Defense Secretary Leon Panetta told Congress Thursday security is being stepped up at U.S. diplomatic facilities overseas.
Panetta told the Senate Armed Services Committee plans call for adding 35 new Marine security guard contingents during the next two or three years, The New York Times reported.
"We are working with [the State Department] now to identify specific locations for the new detachments," Panetta said during a hearing on the Sept. 11, 2012, attack on a U.S. diplomatic facility in Benghazi, Libya, in which U.S. Ambassador to Libya Christopher Stevens and three other Americans were killed.
Although Marine security detachments are in place at 152 diplomatic facilities around the world, none was stationed at the Benghazi facility when it was besieged in what the Obama administration has characterized as a terrorist attack.
Panetta told the Senate committee the U.S. military did not have advance intelligence indicating an assault in Benghazi was imminent and no U.S. forces were close enough to Benghazi to be sent there quickly once the attack began.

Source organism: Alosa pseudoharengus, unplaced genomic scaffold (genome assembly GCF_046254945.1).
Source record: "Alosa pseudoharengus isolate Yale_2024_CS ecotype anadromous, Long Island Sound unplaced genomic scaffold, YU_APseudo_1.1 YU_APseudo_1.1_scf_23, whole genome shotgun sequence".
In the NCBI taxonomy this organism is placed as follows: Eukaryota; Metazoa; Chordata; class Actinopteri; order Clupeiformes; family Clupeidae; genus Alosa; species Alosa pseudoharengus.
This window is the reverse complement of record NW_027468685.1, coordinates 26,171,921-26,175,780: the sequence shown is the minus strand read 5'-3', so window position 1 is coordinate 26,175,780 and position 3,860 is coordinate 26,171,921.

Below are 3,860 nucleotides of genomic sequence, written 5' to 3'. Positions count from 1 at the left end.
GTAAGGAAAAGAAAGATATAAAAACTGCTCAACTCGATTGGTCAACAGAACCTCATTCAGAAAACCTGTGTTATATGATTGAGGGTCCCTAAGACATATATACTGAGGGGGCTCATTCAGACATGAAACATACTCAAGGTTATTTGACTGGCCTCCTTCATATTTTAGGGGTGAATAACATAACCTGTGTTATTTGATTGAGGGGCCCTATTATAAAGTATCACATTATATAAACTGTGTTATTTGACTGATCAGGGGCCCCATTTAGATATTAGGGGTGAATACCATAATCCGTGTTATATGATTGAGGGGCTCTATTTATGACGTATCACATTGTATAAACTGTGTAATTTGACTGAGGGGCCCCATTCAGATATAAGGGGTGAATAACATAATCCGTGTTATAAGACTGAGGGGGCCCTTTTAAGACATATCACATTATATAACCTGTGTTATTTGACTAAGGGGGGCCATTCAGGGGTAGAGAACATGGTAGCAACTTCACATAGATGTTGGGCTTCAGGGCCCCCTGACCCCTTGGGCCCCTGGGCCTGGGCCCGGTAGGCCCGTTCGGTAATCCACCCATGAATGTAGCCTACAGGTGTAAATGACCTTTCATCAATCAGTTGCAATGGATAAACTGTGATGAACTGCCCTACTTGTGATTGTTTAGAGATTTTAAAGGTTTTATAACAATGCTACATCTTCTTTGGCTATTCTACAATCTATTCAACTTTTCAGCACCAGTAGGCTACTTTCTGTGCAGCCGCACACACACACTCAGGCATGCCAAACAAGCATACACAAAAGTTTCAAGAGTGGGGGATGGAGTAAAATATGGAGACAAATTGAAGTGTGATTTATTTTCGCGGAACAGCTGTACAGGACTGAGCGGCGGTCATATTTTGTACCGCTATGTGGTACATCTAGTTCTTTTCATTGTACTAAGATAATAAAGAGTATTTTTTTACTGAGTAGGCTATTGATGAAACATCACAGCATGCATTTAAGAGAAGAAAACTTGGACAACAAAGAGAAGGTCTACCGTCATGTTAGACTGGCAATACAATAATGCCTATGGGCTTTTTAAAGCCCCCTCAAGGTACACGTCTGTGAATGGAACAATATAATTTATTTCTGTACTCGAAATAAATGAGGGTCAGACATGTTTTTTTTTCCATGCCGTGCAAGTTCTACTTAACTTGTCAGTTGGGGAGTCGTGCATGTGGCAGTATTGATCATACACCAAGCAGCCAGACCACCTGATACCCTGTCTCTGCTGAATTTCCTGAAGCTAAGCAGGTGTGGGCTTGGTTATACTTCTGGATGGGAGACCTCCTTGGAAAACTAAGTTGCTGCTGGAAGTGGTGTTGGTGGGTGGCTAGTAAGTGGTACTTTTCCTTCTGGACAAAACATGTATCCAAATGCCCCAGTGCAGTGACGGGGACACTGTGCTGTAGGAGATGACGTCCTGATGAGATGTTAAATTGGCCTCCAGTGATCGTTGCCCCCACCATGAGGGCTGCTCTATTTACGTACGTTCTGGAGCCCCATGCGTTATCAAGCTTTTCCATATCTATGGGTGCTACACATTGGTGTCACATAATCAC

"The Department of Defense was prepared for a wide range of contingencies, but unfortunately there were no specific indications of an imminent attack on U.S. facilities in Benghazi," he said. "Without adequate warning, there was not enough time given the speed of the attack for armed military assets to respond."
He said Marines guarding diplomatic facilities would have a broader mandate, including "expanded use of non-lethal weapons, and additional training and equipment, to support the Embassy Regional Security Officer's response options when host nation security force capabilities are at risk of being overwhelmed."
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